By Ryszard Kapuscinski, Vintage , April 17, 2001, 978-0375726293

Yet another great book by Ryszard Kapuscinski. Not only does Kapuscinski write well, he also speaks his mind. This book is about Angola, which has been in a state of war for 350 years, thanks to the Portuguese. It’s a great way to get slaves: tribe enslaving tribe. However, it’s an awful legacy to get out from under.

He also speaks about the lack of ambition of the blacks in Angola. The way he writes threatens my morals, yet is quite fair-minded about it. He’s not a bigot, and most importantly, he was there. If your country is warring constantly, why bother to work?

The scene of this book extends from serveral months before independence (November, 1975) through the initial fighting. The white Portuguese are leaving.

[p9] For me, nine o’clock was the high point of the day-a big event repeated each evening. I wrote daily. I wrote out of the most egocentric of motives: I overcame my inertia and depression in order to produce even the briefest dispatch and so maintain contact with Warsaw, because it rescued me from loneliness and the feeling of abandonment. If there was time, I settled down at the telex long before nine. When the light came on I felt like a wanderer in the desert who catches sight of a spring. I tried every trick I could think of to drag out the length of those seances. I described the details of every battle. I asked what the weather was like at home and complained that I had nothing to eat. But in the end came the moment when Warsaw signed off:


and the light went out and I was left alone again.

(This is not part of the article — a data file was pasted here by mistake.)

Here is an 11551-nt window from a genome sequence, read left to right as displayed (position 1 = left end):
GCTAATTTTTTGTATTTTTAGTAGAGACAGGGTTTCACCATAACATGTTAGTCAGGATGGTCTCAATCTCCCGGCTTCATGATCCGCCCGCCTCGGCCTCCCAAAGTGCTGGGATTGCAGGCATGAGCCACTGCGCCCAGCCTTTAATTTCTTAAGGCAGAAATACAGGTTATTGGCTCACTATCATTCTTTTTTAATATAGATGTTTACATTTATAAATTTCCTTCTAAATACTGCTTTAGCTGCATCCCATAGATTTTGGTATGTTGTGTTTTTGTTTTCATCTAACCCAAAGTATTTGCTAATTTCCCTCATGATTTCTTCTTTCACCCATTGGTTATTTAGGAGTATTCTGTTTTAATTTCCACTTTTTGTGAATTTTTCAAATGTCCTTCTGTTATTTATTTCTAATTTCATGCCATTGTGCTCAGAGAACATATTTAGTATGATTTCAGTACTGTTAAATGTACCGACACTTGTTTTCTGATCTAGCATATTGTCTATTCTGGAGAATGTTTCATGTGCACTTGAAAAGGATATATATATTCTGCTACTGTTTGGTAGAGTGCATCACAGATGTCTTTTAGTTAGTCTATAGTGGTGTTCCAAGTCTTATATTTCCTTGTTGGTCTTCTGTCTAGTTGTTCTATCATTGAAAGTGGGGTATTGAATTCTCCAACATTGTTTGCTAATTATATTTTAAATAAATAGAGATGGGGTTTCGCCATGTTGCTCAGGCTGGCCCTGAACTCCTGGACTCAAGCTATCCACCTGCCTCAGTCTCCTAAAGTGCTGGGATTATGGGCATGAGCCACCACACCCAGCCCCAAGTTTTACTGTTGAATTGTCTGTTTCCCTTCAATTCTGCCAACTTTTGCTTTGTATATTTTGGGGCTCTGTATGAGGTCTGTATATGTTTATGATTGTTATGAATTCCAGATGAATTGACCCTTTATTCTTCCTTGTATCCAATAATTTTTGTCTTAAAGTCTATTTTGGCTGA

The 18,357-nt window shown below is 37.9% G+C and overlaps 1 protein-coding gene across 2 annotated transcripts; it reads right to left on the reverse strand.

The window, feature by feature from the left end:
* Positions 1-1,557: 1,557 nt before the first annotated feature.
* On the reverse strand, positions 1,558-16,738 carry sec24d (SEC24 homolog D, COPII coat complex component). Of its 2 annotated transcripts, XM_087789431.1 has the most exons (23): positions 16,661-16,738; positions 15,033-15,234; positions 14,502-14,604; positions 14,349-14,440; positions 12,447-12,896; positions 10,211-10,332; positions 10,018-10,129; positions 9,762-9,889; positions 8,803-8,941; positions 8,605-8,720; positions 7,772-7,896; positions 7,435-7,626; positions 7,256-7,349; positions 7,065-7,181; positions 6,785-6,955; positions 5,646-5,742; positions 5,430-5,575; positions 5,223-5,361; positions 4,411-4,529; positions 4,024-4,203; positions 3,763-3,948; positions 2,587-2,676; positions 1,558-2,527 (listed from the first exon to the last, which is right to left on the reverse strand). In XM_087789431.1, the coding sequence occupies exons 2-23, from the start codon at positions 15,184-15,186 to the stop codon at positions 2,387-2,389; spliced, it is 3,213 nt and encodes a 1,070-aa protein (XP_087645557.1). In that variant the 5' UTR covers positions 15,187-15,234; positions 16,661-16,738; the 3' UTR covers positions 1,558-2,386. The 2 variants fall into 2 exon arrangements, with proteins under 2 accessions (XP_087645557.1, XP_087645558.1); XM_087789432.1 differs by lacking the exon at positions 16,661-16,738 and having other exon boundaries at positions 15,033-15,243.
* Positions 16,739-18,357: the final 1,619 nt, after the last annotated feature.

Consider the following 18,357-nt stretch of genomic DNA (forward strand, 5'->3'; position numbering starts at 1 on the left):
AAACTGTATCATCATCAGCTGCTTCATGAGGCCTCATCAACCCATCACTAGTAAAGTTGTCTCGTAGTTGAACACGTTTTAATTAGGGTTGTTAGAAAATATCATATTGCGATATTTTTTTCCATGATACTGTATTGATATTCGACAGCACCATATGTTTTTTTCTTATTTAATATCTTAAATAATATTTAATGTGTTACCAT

Luanda was not dying the way our Polish cities died in the last war. There were no air raids, there was no “pacification,” no destruction of district after district. There were no cemeteries in the streets and squares. I don’t remember a single fire. The city was dying the wayan oasis dies when the well runs dry: it became empty, fell into inanition, passed into oblivion. But that agony would come later; for the moment there was feverish movement everywhere. Everybody was in a hurry, everybody was clearing out. Everyone was trying to catch the next plane to Europe, to America, to anywhere. Portuguese from all over Angola converged on Luanda. Caravans of automobiles loaded down with people and baggage arrived from the most distant comers of the country. The men were unshaven, the woman tousled and rumpled, the children dirty and sleepy. On the way the refugees linked up in long columns and crossed the country that way, since the bigger the group, the safer it was. At first they checked into the Luanda hotels but later, when there were no vacancies, they drove straight to the airport. A nomad city without streets or houses sprang up around the airport. People lived in the open, perpetually soaked because it was always raining. They were living worse now than the blacks in the African quarter that abutted the airport, but they took it apathetically, with dismal resignation, not knowing whom to curse for their fate. Salazar was dead, Caetano had escaped to Brazil, and the [p11] government in Lisbon kept changing. The revolution was to blame for everything, they said, because before that it had been peaceful. Now the government had promised the blacks freedom and the blacks had come to blows among themselves, burning and murdering. They aren’t capable of governing. Let me tell you what a black is like, they would say: he gets drunk and sleeps all day. If he can hang some beads on himself he walks around happy. Work? Nobody works here. They live like a hundred years ago. A hundred? A thousand! I’ve seen ones like that, living like a thousand years ago. You ask me who knows what it was like a thousand years ago? Oh, you can tell for sure. Everybody knows what it was like. This country won’t last long. Mobutu will take a hunk of it, the ones to the south will take their cut, and that’s the end of it. If only I could get out this minute. And never lay eyes on it again. I put in forty years of work here. The sweat of my damn brow. Who will give it back to me now? Do you think anybody can start life all over again?